What are your views on the state of the Cypriot real estate market?

    The real estate market in Cyprus is still struggling and needs to undergo serious adjustments and structuring in terms of pricing and value. However, the abundance of available real estate as well as stalled projects also present opportunities for foreign investors to acquire properties and potentially redesign them to fit their purposes, whether it be offices, headquarters or even resorts. There are many interesting opportunities for investors with fresh ideas and new business concepts. For example, Cyprus is an ideal place to develop more sustainable building with the use of green energy, such as solar power thanks to the 340 days of sunshine a year. Repurposing existing real estate through sustainable development is a real opportunity.

    How do you see Cyprus and your industry developing in the next five years?

    Cyprus needs to become more proactive – rather than reactive – when it comes to new regulation. In many ways we need to start from a blank page and rethink how we want to develop a stronger Cyprus in the future, as well as create and commit to strong strategies for the short- medium and long-term. Becoming an expert in niche areas will be critical. Cyprus needs to identify specific areas and niche markets that we can service and support, and focus heavily on developing itself as the go-to jurisdiction for those services. A solution to the political situation and division of the island would also create the impetus to boost business and open new markets.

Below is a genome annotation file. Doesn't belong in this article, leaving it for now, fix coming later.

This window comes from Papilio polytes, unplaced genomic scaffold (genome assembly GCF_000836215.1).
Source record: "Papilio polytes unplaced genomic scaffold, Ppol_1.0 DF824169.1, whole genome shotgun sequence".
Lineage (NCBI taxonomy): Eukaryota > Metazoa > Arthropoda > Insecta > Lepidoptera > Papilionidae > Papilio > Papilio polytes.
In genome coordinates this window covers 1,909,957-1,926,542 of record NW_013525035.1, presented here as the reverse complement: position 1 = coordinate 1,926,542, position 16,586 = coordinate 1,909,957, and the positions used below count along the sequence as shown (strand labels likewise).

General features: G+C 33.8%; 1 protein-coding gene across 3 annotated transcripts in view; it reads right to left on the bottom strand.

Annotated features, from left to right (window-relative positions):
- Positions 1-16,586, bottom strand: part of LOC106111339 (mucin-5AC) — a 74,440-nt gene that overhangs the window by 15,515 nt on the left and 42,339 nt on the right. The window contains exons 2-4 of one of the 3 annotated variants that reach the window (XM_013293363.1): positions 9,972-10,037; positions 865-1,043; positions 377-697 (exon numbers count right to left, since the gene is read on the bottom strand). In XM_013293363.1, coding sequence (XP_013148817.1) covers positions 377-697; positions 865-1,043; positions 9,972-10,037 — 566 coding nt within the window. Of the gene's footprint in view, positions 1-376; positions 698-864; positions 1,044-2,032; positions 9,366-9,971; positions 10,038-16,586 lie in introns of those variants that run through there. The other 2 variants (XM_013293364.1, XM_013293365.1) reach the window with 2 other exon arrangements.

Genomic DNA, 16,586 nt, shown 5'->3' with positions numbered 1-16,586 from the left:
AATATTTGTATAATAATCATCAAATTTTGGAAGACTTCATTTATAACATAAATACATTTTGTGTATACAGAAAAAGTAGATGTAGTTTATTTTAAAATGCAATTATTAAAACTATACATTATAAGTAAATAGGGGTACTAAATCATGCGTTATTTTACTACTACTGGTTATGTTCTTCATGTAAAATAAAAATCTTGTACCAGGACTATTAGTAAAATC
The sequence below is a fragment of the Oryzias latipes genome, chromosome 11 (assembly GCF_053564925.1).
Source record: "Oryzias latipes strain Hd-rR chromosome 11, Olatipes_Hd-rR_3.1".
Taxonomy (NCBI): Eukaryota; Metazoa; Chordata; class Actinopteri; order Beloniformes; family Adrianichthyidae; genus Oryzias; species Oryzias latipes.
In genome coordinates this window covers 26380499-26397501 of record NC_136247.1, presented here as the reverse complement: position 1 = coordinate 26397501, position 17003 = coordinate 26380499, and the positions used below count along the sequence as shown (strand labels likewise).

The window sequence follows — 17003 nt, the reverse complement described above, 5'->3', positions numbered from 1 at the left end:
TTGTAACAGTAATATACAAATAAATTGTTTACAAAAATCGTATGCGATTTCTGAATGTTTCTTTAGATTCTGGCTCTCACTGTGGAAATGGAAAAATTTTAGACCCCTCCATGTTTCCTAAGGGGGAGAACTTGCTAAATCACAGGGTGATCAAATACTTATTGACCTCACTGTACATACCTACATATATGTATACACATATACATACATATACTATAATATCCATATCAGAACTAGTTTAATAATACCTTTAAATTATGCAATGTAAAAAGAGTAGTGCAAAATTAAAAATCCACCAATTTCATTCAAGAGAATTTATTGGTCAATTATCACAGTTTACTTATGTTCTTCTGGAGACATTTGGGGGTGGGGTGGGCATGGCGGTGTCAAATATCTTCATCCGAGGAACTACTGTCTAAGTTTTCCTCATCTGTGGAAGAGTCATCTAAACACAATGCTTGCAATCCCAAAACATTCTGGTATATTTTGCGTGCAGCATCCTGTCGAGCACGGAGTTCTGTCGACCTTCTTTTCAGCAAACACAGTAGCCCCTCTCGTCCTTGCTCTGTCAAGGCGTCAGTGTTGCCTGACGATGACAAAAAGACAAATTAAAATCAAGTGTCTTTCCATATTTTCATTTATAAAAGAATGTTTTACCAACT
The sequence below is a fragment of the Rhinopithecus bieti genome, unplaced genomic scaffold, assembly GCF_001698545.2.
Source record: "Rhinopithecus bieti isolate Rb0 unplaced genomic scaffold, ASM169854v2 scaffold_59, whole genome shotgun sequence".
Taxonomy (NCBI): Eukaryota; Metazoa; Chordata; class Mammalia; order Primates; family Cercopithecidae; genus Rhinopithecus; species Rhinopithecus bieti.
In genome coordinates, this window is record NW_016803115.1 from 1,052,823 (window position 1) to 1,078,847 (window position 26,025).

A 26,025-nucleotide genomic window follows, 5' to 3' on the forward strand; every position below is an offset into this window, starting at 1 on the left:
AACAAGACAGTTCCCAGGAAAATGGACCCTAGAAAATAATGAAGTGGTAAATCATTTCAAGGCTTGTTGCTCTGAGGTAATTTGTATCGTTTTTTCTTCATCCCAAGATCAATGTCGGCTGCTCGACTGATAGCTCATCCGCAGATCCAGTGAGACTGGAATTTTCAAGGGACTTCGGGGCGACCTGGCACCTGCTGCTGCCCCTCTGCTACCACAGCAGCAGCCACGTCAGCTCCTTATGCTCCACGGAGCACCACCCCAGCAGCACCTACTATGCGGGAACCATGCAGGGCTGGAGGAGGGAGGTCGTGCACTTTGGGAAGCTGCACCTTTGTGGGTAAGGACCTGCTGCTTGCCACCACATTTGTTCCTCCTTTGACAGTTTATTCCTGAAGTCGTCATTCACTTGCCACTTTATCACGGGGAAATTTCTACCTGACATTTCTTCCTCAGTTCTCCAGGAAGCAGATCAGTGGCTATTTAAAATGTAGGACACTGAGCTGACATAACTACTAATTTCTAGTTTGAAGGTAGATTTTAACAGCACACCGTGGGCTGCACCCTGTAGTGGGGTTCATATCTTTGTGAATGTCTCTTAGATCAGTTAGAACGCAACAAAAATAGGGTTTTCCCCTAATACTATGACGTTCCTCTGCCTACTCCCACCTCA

Christos Michael is a fellow member of the Chartered Association of Certified Accountants and holds a Masters degree in Accounting and International Finance from the University of Glasgow. He started his professional career in Cyprus with Grant Thornton in 1992 as a trainee Certified Accountant and became an assistant manager when the merger with Price Waterhouse took place in 1995, he then joined Chrysanthou & Christoforou (representing Arthur Andersen) as a manager in 1997. Following the merger of Chrysanthou & Christoforou with Deloitte he became a partner in audit in 1996, with specialisation in the financial industry, technology and leisure, servicing mainly large local and international clients. He joined Excel-Serve (a trust and corporate services company) in September 2007, as a shareholder and member of the Board of Directors, supporting the CEO in managing and developing the business. In June 2008, IFG Group acquired Excel-Serve and Christos was originally appointed Chief Operations Officer and then Managing Director of the IFG office in Cyprus. On 1st February 2013 IFG rebranded to First Names Group.